Hello everyone. It's been a while since my last post. Many of you may remember my tachometer project that you AVR Freaks were so helpful with me completing:
Since then, I've been busy with other projects; I made three custom tachometers (as noted at the end of the above thread), and have been converting the machine tools in my machine shop to use VFDs (Variable Frequency Drives). This involved making new drive mechanics and removing the mechanical vari-speed drive. Additionally, it gave me an application for the afore mentioned tachometer. I made a large digital display for one.... I've also been setting up a small in-house anodizing line.
I now have a new "micro" project... well... maybe resurrecting an older one:
I'm making a device that uses two motors with offset weights to cause vibration. This device is battery powered and uses BLDC motors normally used for R/C airplanes. To create the desired vibration, the motors counter-rotate and they need to be synchronized with the weights 180* out of phase. For the proof-of-concept prototype, I'm using an AVR with generic ESCs and controlling the motor speed the same way a hobby servo is controlled (PWM). A potentiometer is used so the operator can select the nominal RPM of the system.
I have some parts of the system working already.
I'm using an ATtiny261. I have the ADC routine working (8 bit) and can easily read the potentiometer position. Using this ADC reading, the PWM (for hobby servo control) is altered. I don't yet have the ESCs, so I am testing with a hobby servo. The PWM for two separate servos works great. The servo (or ESC) PWM is controlled from Timer1. Since it is an 8 bit timer, I used some tricks with the overflow interrupt to get decent resolution to the pulse width.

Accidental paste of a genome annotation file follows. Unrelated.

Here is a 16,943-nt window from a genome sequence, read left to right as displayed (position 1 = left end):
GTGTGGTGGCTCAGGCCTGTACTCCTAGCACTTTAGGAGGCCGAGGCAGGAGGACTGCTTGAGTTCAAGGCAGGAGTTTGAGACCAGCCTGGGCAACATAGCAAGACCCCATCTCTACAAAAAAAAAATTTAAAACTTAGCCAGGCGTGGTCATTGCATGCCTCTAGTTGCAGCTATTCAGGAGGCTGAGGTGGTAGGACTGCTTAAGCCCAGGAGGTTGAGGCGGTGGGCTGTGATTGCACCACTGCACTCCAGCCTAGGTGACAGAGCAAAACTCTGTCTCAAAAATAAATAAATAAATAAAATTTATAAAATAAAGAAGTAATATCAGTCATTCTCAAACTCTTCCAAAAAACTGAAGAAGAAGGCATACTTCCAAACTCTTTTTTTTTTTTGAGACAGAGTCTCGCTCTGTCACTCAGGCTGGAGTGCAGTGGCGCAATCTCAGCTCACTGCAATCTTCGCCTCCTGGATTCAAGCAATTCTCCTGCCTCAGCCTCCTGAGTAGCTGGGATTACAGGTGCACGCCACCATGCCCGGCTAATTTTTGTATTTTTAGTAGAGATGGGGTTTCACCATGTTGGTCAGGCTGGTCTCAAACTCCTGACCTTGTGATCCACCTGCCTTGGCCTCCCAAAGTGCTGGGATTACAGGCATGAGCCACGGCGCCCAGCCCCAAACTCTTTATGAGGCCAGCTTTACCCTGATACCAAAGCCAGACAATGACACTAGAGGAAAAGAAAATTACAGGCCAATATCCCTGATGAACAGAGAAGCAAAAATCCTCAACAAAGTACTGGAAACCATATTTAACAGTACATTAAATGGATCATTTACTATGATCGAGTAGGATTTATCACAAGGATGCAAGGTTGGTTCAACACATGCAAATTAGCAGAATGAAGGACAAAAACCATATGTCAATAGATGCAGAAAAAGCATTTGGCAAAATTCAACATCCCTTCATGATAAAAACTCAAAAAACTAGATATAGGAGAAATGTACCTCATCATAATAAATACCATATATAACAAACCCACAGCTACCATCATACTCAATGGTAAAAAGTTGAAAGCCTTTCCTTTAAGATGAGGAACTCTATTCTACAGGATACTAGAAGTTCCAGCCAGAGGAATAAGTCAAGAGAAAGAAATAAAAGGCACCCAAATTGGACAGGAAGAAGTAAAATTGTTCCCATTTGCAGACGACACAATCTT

The next step is to determine how to sense RPM and angular position, and what strategy to use to measure them. I have some ideas and some questions.
I plan to use an opto-interrupter or hall sensor to get a once-per-rev pulse at the rotational position of the offset weight of EACH motor. Also, it's okay to take a second or two to get the motors synced at startup. Plus it's okay to have a tolerance in the phase angle of plus or minus 10 to 15 degrees.
One idea is to use the Timer0 Input Capture to measure the time from motor1 interrupt to motor2 interrupt, and then from motor2 to motor1. The object is to make the times equal each other.
Another idea is to use external INT0 and INT1 to time each motor interrupt and go from there.
The questions I have are mostly in regard to Input Capture.
First, what happens if the timer overflows between captures?
Second, since I'll be using Timer0 in 16 bit mode, do I need to deal with combining the two bytes or does the compiler take care of that for me?
It seems that using separate interrupts (INT0, INT1) for each motor makes it easier to know which motor is ahead of the other than using Input Capture (since there is only one). However, INT0 & INT2 have more overhead. Oh, this reminds me of another question.
Third, the data sheet says that Input Capture can be triggered by the ICP0 pin or alternatively, AC0. Could these two different inputs be used to help distinguish between which motor triggered the interrupt?
Do any of you have comments about one or both approaches... pros/cons....